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Court loss to dilute improved education outcomes

Louisiana law sometimes helps charter schools maintain their independence and facilitates the benefits of school choice, but sometimes it works against this.

Earlier this year, these schools won a battle to maintain public funding for some of them when the Louisiana Supreme Court correctly ruled them as public schools, even if run privately. A union and school district filed a legal challenge alleging they weren’t, but the Court astutely noted that the schools in question, which fell into a special chartering category, contrary to the plaintiffs argument met the test that they were as “public schools” didn’t equate to “city and parish school systems.”

Thus, one attempt by anti-choice forces to knock out a segment of charter schools failed. But on another front they succeeded last week in federal court.

A U.S. Fifth Circuit Court of Appeals panel ruled against a New Orleans charter school operator that sought to prevent unionization. The three judges wrote that, despite a designation as a public school, it saw the intertwining of federal and state law – labor law and education law, respectively – causing in the eyes of the federal government for it to treat Louisiana charter schools as non-government entities.

In essence, the very political independence that serves as a strength of charter schools also means federal law sees these as private sector entities that must conform to federal labor law that imposes collective bargaining activity. The court even explicitly rejected that the funding decision decided under state law automatically ratified that charter schools must exist as political subdivisions; in other words, “public school” didn’t equate to “political subdivision.”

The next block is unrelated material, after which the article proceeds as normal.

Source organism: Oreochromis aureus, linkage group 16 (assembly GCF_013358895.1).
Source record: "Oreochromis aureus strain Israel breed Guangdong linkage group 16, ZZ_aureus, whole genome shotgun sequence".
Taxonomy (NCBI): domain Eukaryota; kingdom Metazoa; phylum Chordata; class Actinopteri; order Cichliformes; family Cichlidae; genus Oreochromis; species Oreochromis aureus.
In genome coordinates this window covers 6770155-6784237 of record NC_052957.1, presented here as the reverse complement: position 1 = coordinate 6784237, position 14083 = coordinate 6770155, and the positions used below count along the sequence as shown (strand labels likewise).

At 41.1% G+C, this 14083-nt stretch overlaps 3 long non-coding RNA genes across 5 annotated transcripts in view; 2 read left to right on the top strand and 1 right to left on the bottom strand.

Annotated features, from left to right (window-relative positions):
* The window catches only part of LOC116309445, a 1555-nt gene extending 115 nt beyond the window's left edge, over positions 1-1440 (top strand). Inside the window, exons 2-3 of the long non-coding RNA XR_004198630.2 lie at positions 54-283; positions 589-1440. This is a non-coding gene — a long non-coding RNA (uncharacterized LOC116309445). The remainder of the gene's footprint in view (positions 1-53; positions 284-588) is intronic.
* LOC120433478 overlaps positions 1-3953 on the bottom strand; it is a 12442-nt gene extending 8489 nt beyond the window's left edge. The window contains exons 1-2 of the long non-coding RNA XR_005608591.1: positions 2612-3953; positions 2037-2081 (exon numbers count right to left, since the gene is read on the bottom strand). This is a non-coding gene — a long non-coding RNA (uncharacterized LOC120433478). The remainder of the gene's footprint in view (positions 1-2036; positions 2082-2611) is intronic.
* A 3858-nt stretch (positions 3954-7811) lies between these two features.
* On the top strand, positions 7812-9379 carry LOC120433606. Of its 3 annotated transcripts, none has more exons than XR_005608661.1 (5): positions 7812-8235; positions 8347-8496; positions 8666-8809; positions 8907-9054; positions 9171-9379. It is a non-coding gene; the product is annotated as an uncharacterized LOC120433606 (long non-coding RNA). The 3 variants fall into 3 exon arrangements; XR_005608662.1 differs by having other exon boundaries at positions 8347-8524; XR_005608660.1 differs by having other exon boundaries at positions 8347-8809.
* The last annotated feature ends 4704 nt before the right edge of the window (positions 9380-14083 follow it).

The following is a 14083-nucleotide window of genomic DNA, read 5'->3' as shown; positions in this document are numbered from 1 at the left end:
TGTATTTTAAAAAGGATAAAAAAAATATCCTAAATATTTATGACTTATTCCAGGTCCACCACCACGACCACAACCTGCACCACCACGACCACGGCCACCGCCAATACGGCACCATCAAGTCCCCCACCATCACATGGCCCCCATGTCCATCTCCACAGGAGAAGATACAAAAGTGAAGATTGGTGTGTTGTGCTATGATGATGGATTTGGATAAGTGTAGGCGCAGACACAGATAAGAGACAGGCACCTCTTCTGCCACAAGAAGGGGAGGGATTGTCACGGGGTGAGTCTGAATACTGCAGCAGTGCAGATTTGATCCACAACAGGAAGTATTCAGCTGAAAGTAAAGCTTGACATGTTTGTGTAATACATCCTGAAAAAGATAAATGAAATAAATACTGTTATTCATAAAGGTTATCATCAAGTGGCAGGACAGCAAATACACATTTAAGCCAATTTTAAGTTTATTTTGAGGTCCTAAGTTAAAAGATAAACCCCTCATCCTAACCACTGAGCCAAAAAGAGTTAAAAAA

That determined, this sets up an interesting experiment. With this decision, now four charter schools in New Orleans must submit to union influence, and whether such influence makes them less effective is the major question.

The problem is that, as separate entities, schools individually must spend large sums to come up with a deal. While some may have the chance to draw upon outside resources as parts of larger networks, standalone schools face a severe financial disadvantage when facing off against unions allied nationally. Not only does this forced conflict take away precious classroom resources, it also creates a disincentive to resist the more rapacious demands of unions which additionally dilute effectiveness.

It shouldn’t be long before these deleterious effects become noticeable. A couple of years have passed since the first contracts went into effect, and in a couple of more years the data will exist to compare progress of unionized with nonunionized schools, although analysts will have to disentangle the impact as it relates to whether a school has selective admissions, which might require even more years of data.

Unions have served as a major impediment towards improved education in America, because they put the wants of adults ahead of the needs of children. This decision only increases that burden, and changing the federal law to allow charter schools that don’t want collective bargaining immunity from it merits Congressional consideration.

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